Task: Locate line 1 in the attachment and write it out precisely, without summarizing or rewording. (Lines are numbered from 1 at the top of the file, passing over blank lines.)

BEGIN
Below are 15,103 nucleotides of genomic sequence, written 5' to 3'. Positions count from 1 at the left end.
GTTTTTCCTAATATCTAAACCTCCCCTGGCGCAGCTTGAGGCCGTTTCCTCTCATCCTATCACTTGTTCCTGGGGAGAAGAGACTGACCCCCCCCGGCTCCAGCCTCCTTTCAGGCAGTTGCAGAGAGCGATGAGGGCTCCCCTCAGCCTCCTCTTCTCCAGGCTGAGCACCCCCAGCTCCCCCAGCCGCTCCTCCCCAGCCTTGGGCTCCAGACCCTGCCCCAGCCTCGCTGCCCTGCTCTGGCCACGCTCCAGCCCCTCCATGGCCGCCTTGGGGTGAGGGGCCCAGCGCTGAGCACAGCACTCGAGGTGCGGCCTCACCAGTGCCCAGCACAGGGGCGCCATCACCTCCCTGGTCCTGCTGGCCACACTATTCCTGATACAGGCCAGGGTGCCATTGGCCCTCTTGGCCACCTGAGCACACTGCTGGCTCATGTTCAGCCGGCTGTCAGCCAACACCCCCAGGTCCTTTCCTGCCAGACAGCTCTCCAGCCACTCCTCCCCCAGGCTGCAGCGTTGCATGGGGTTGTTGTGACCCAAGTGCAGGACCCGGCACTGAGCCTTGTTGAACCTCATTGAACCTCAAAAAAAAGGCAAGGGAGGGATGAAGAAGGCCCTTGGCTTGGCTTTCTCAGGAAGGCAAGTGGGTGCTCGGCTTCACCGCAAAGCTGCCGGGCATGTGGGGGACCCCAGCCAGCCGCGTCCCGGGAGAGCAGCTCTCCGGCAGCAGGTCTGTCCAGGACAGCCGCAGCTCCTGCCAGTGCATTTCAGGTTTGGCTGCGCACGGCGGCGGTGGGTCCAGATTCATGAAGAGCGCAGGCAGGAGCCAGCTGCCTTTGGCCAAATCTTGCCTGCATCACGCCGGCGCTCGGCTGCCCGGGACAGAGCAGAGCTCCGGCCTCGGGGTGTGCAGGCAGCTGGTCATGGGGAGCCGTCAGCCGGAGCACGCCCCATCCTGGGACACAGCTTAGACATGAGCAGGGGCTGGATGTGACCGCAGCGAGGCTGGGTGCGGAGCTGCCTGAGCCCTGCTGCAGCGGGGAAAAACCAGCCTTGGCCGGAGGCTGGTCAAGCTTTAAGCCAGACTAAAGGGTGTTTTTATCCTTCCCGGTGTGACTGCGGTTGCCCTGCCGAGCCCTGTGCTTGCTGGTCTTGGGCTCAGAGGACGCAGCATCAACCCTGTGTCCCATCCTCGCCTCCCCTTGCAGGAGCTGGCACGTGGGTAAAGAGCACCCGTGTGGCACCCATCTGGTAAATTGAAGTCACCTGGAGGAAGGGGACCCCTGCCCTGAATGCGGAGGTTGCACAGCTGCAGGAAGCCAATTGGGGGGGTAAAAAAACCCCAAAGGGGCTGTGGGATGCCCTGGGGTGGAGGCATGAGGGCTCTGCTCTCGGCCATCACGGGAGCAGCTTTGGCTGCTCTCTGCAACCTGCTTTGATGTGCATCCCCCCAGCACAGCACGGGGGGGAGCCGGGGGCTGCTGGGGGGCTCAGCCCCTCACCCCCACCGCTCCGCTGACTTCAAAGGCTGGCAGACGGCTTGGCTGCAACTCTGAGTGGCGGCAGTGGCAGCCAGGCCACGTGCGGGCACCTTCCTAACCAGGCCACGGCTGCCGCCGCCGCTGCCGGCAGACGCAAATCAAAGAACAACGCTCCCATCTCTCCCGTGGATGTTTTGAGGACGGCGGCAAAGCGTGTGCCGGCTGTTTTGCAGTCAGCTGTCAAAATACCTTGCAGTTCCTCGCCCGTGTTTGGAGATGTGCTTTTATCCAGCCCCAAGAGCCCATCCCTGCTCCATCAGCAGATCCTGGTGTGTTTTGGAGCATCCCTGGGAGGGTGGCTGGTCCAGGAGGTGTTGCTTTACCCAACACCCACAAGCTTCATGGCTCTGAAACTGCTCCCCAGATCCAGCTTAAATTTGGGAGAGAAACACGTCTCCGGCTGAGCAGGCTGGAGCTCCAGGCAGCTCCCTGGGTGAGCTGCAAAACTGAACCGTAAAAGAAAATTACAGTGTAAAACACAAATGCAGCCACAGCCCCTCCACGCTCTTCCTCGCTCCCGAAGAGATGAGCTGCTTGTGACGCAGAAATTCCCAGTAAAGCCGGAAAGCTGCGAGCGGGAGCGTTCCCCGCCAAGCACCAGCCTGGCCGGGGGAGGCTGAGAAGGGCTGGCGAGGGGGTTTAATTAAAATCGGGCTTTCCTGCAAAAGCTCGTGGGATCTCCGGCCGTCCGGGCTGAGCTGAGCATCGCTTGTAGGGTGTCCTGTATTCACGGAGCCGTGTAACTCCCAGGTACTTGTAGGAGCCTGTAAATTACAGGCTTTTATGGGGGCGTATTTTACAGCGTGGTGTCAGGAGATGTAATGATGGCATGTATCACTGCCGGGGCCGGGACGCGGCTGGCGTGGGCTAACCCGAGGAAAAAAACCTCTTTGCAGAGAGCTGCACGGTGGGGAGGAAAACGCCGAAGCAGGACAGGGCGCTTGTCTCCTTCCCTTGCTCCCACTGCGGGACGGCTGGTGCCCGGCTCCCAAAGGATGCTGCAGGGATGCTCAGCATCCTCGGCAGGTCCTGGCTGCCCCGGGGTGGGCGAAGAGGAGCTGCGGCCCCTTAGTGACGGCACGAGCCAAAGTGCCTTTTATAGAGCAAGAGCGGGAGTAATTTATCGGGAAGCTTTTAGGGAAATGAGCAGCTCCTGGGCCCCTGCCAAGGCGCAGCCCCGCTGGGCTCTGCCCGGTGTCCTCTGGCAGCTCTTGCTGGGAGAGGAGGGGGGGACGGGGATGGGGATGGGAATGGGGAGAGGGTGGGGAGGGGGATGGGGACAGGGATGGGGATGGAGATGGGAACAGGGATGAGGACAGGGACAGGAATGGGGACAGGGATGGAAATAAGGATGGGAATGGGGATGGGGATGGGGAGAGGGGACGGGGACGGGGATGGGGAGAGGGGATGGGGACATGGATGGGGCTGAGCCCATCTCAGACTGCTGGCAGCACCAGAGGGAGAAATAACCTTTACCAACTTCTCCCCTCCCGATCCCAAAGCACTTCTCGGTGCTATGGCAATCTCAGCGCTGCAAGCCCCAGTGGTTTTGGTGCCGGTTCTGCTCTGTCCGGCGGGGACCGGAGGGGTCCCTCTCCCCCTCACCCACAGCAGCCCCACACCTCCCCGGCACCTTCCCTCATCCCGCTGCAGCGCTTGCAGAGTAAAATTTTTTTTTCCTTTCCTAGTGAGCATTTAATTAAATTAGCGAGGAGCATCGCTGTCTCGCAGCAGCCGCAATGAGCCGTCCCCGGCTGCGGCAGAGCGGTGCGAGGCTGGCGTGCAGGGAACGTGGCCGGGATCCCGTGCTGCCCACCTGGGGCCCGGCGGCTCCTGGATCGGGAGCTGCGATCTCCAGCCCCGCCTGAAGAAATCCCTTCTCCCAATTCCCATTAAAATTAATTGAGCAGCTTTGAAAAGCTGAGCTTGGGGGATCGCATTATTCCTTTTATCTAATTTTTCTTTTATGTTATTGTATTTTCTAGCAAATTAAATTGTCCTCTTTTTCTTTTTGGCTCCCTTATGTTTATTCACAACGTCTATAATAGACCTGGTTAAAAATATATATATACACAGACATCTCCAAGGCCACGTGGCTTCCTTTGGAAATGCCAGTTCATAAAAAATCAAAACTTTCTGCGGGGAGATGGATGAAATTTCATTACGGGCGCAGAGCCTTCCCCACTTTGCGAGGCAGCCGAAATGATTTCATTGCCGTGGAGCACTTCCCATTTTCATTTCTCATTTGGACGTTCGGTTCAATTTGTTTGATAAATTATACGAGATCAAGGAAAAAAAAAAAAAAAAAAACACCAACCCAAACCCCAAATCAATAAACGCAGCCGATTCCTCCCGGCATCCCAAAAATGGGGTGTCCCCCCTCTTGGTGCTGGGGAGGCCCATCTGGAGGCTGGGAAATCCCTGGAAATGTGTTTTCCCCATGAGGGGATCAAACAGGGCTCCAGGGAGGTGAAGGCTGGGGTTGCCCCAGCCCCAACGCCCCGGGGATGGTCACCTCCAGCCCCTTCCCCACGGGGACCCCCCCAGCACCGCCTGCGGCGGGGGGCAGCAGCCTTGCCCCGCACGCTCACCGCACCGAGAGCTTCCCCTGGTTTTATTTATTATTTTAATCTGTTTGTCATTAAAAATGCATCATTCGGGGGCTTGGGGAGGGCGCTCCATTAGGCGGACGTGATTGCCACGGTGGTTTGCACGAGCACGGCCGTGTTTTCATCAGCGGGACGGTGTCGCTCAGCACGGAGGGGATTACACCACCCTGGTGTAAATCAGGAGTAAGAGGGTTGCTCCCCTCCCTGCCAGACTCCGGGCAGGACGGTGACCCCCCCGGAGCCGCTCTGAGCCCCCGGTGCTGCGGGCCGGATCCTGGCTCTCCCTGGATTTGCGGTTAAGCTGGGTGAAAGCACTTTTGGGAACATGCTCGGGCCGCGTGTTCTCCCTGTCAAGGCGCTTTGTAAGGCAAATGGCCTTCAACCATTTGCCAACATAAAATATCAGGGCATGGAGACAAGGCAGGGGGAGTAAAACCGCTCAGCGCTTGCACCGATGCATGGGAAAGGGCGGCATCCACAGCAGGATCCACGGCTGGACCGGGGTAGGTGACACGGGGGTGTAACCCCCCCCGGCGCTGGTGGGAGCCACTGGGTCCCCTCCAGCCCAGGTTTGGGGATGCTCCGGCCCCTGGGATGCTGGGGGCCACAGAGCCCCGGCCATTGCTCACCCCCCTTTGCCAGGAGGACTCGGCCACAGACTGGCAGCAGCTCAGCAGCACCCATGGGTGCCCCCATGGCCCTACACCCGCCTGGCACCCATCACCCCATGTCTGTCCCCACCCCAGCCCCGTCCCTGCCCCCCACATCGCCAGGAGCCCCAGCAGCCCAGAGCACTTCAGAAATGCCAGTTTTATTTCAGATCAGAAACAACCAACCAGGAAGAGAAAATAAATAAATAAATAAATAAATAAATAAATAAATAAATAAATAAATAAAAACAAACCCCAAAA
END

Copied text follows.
Below are 15,103 nucleotides of genomic sequence, written 5' to 3'. Positions count from 1 at the left end.